"DUNHAM, (GREAT) 6 miles N.E. of Swaffham, and 2 miles S. by W. of Litcham, is a scattered village and parish, containing 520 souls, and about 2000A. of land, belonging to F.W. Keppel, Esq., Capt. Davy, the Rev. J. Humfrey, Major Loftus, and several smaller proprietors; and partly in the manors of East and West Lexham. The CHURCH (St. Andrew,) is an interesting Anglo-Saxon structure, with a tower between the nave and chancel. The interior has lately been cleansed and repaired under the direction of the present curate, and contains a curious font and piscina. Fragments of a Roman altar, and the foundations of another church, which was dedicated to St. Mary, have recently been discovered in the garden attached to the Rectory House. The rectory, valued in the King's Book at £12.1s.10½d., was anciently in two medieties, and is in the patronage and incumbency of the Rev. John Humfrey, M.A., of Wroxham Hall, who has a manor here, and has lately erected a commodious National School near the church. The glebe is 44A. 16P., and the tithes were commuted in 1840 for £562 per annum. Here are three small chapels, belonging to the Baptists, and the Wesleyan and Primitive Methodists." [William White, History, Gazetteer, and Directory of Norfolk (1845) - Transcription copyright © Susan Well]
See also Little Dunham.
- In 1883 the parish was in the Deanery of Brisley, in the archdeaconry of Norwich.
It could have been in a different deanery or archdeaconry both before and after this date.
- The parish church is dedicated to St Andrew.
There was also a church dedicated to St Mary.
- Church of St Andrew
- Description and pictures.
- Church of St Andrew
- Services, etc.
- Carthew, George Alfred
- Notices of the Saxon or Early Norman Church of Great Dunham.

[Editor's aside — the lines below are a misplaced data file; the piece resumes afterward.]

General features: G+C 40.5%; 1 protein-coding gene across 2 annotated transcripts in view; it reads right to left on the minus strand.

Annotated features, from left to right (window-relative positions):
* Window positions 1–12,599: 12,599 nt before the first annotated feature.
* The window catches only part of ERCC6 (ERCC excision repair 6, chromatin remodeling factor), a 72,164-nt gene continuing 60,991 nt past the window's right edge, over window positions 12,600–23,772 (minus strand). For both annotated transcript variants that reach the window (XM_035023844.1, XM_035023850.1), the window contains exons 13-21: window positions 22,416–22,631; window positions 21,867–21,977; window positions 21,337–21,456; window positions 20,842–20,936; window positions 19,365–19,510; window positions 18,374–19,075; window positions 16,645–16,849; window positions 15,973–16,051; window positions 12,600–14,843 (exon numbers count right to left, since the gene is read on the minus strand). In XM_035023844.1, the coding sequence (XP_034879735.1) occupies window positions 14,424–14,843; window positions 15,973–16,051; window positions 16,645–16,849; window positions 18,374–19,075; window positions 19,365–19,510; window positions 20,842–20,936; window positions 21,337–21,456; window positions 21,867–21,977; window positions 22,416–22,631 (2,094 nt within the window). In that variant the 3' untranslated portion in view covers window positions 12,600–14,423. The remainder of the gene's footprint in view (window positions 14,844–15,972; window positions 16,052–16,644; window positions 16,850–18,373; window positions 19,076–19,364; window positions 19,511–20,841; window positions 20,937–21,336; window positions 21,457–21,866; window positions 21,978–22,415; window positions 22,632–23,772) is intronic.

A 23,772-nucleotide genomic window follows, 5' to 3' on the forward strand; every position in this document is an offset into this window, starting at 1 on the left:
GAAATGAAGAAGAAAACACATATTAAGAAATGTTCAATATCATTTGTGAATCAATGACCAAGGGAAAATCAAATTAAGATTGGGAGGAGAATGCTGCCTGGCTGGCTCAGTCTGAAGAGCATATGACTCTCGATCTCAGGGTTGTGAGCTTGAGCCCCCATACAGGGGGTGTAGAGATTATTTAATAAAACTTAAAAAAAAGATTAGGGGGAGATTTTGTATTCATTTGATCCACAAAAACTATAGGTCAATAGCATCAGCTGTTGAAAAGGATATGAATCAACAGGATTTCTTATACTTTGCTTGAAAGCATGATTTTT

[Norwich, Norfolk and Norwich Archaeological Society, in "Norfolk Archaeology", vol.1, 1847]
- Great Dunham Chapel
- Reminiscences of Great Dunham Chapel.
[The Chapel, 1998]
- Ask for a calculation of the distance from Great Dunham to another place.
Great Dunham is in Launditch Hundred.
- Parish outline and location.
- See Parish Map for Launditch Hundred
- Description of Launditch Hundred
- 1845: White's History, Gazetteer, and Directory of Norfolk
You can see the administrative areas in which Great Dunham has been placed at times in the past. Select one to see a link to a map of that particular area.
- Great Britain. Inclosure Commissioners
- Statement of Claims (39): East Lexham and Great Dunham.
Drawn up in pursuance of the Act of Inclosure, 1795.
- Great Britain: Statute
- East Lexham and Great Dunham Inclosure Act, 1795.
An act for dividing, allotting and inclosing the whole-year lands, common fields, half-year or shack lands, commons and waste grounds within the parishes of East Lexham and Great Dunham in the county of Norfolk.
You can see maps centred on OS grid reference TF872143 (Lat/Lon: 52.693656, 0.7681), Great Dunham which are provided by:
- Google Maps
- StreetMap (Current Ordnance Survey maps)
- Bing (was Multimap)
- OldMaps (Old Ordnance Survey maps.)
- Old Maps Online (Other old maps.)
- National Library of Scotland (Old Ordnance Survey maps)
- Vision of Britain (Click "Historical units & statistics" for administrative areas.)
- English Jurisdictions in 1851 (Unfortunately the LDS have removed the facility to enable us to specify a starting location, you will need to search yourself on their map.)
- Magic (Geographic information) (Click + on map if it doesn't show)
- GeoHack (Links to on-line maps and location specific services.)
These figures are from the population tables which were produced after the 10-yearly national censuses. The "Families" heading includes families and single occupiers.
There may be more people living in detached parts of the parish (if there were any) and, if so, the number may or may not be included in the figures above. It is quite difficult to be sure from the population tables.
- 1841 or 1851 Census
- "Several persons have emigrated from Great Dunham Parish since 1831."